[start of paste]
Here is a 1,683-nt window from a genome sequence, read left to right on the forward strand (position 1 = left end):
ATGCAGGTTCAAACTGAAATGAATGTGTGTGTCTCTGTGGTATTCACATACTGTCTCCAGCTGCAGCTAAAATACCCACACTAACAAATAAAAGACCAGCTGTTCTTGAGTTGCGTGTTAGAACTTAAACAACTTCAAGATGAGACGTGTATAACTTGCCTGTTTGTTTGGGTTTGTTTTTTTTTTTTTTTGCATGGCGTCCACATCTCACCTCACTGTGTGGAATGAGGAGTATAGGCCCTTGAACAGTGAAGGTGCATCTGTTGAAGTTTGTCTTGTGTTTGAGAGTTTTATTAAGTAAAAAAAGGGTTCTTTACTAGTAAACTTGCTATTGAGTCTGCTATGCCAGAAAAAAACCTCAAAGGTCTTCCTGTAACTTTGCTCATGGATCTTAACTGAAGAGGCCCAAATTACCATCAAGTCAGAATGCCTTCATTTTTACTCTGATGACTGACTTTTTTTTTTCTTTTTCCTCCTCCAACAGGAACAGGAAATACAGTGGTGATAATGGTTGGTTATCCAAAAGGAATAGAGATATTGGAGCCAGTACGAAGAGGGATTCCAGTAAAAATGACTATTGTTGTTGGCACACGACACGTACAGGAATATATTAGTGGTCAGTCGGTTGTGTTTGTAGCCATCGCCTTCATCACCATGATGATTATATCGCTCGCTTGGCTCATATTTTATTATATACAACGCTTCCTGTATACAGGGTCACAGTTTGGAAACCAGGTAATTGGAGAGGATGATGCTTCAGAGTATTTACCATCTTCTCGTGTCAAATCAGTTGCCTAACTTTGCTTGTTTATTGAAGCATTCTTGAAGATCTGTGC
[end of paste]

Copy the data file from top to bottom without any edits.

Here is a 1,683-nt window from a genome sequence, read left to right on the forward strand (position 1 = left end):
ATGCAGGTTCAAACTGAAATGAATGTGTGTGTCTCTGTGGTATTCACATACTGTCTCCAGCTGCAGCTAAAATACCCACACTAACAAATAAAAGACCAGCTGTTCTTGAGTTGCGTGTTAGAACTTAAACAACTTCAAGATGAGACGTGTATAACTTGCCTGTTTGTTTGGGTTTGTTTTTTTTTTTTTTTGCATGGCGTCCACATCTCACCTCACTGTGTGGAATGAGGAGTATAGGCCCTTGAACAGTGAAGGTGCATCTGTTGAAGTTTGTCTTGTGTTTGAGAGTTTTATTAAGTAAAAAAAGGGTTCTTTACTAGTAAACTTGCTATTGAGTCTGCTATGCCAGAAAAAAACCTCAAAGGTCTTCCTGTAACTTTGCTCATGGATCTTAACTGAAGAGGCCCAAATTACCATCAAGTCAGAATGCCTTCATTTTTACTCTGATGACTGACTTTTTTTTTTCTTTTTCCTCCTCCAACAGGAACAGGAAATACAGTGGTGATAATGGTTGGTTATCCAAAAGGAATAGAGATATTGGAGCCAGTACGAAGAGGGATTCCAGTAAAAATGACTATTGTTGTTGGCACACGACACGTACAGGAATATATTAGTGGTCAGTCGGTTGTGTTTGTAGCCATCGCCTTCATCACCATGATGATTATATCGCTCGCTTGGCTCATATTTTATTATATACAACGCTTCCTGTATACAGGGTCACAGTTTGGAAACCAGGTAATTGGAGAGGATGATGCTTCAGAGTATTTACCATCTTCTCGTGTCAAATCAGTTGCCTAACTTTGCTTGTTTATTGAAGCATTCTTGAAGATCTGTGC